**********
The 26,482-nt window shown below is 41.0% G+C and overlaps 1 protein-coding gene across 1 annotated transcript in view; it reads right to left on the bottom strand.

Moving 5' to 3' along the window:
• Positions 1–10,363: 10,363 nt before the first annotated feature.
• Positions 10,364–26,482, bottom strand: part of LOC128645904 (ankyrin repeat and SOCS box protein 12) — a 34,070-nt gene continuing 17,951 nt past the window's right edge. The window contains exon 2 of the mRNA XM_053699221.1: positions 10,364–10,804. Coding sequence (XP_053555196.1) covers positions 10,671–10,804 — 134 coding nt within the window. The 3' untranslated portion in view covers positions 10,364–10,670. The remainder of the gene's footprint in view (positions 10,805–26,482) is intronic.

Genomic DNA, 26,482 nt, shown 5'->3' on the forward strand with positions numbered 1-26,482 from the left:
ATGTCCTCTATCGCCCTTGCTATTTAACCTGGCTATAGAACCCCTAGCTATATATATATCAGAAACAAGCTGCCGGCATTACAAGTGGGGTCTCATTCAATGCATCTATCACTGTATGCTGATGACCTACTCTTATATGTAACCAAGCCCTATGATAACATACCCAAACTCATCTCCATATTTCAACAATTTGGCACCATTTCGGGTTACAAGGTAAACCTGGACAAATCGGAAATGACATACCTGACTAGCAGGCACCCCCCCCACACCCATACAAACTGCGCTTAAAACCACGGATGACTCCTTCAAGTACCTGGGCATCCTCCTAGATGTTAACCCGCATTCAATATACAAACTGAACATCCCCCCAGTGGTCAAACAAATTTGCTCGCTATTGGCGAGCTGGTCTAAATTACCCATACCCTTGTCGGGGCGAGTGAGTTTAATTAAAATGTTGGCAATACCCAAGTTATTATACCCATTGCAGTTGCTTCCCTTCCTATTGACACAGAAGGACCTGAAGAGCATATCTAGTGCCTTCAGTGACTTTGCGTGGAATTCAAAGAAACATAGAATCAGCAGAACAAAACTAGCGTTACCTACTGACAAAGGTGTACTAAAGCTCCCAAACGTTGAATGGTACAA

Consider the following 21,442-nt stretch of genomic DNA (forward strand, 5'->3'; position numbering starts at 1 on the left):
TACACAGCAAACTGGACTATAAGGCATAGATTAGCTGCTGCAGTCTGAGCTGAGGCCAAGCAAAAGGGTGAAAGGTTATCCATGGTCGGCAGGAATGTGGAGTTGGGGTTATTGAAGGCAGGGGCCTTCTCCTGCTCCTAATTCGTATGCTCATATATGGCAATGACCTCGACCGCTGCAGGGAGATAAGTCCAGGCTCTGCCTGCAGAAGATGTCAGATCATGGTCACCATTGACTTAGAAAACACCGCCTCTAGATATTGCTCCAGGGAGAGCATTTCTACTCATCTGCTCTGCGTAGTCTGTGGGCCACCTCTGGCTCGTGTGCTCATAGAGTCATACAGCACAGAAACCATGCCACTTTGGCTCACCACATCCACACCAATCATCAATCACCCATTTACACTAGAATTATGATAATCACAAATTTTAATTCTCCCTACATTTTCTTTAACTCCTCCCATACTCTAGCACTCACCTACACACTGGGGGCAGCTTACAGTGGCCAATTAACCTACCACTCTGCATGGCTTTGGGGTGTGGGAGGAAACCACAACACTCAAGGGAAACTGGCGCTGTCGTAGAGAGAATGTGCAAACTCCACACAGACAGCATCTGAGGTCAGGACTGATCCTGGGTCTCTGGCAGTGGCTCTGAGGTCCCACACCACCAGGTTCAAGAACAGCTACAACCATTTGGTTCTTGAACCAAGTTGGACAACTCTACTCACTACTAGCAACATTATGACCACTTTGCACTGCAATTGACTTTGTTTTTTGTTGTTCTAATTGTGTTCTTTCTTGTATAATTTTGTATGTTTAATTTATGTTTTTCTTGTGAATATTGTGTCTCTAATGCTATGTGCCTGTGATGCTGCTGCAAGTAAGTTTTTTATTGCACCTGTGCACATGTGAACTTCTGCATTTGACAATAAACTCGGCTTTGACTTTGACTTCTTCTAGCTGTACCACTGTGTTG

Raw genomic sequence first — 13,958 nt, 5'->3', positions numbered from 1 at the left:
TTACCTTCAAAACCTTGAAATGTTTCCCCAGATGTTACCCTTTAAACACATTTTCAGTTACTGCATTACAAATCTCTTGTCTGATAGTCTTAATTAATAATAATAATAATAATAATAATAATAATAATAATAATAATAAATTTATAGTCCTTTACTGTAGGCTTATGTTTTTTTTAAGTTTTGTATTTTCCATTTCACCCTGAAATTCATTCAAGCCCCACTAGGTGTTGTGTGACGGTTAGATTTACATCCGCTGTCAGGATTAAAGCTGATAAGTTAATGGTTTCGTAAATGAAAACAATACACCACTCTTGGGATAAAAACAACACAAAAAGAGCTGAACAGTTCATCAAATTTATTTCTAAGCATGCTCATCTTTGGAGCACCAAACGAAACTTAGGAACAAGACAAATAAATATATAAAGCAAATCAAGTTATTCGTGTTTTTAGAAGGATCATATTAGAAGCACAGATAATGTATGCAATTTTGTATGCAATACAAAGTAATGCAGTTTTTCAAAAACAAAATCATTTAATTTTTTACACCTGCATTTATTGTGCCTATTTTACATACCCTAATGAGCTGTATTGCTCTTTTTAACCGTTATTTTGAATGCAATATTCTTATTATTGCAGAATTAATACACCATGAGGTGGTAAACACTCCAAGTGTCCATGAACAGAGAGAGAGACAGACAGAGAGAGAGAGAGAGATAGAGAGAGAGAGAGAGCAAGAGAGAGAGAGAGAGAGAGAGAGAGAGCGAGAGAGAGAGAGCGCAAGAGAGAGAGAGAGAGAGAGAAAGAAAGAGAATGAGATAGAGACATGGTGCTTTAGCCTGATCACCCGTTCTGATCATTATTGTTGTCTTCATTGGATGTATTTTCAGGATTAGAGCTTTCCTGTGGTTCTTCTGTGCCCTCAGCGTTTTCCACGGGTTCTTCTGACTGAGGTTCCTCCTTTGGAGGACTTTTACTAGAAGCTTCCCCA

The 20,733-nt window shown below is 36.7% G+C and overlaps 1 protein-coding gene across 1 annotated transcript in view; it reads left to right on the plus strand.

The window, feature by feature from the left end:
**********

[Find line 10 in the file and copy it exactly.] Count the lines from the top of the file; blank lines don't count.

TTACCTTCAAAACCTTGAAATGTTTCCCCAGATGTTACCCTTTAAACACATTTTCAGTTACTGCATTACAAATCTCTTGTCTGATAGTCTTAATTAATAATAATAATAATAATAATAATAATAATAATAATAATAATAAATTTATAGTCCTTTACTGTAGGCTTATGTTTTTTTTAAGTTTTGTATTTTCCATTTCACCCTGAAATTCATTCAAGCCCCACTAGGTGTTGTGTGACGGTTAGATTTACATCCGCTGTCAGGATTAAAGCTGATAAGTTAATGGTTTCGTAAATGAAAACAATACACCACTCTTGGGATAAAAACAACACAAAAAGAGCTGAACAGTTCATCAAATTTATTTCTAAGCATGCTCATCTTTGGAGCACCAAACGAAACTTAGGAACAAGACAAATAAATATATAAAGCAAATCAAGTTATTCGTGTTTTTAGAAGGATCATATTAGAAGCACAGATAATGTATGCAATTTTGTATGCAATACAAAGTAATGCAGTTTTTCAAAAACAAAATCATTTAATTTTTTACACCTGCATTTATTGTGCCTATTTTACATACCCTAATGAGCTGTATTGCTCTTTTTAACCGTTATTTTGAATGCAATATTCTTATTATTGCAGAATTAATACACCATGAGGTGGTAAACACTCCAAGTGTCCATGAACAGAGAGAGAGACAGACAGAGAGAGAGAGAGAGATAGAGAGAGAGAGAGAGCAAGAGAGAGAGAGAGAGAGAGAGAGAGAGCGAGAGAGAGAGAGCGCAAGAGAGAGAGAGAGAGAGAGAAAGAAAGAGAATGAGATAGAGACATGGTGCTTTAGCCTGATCACCCGTTCTGATCATTATTGTTGTCTTCATTGGATGTATTTTCAGGATTAGAGCTTTCCTGTGGTTCTTCTGTGCCCTCAGCGTTTTCCACGGGTTCTTCTGACTGAGGTTCCTCCTTTGGAGGACTTTTACTAGAAGCTTCCCCA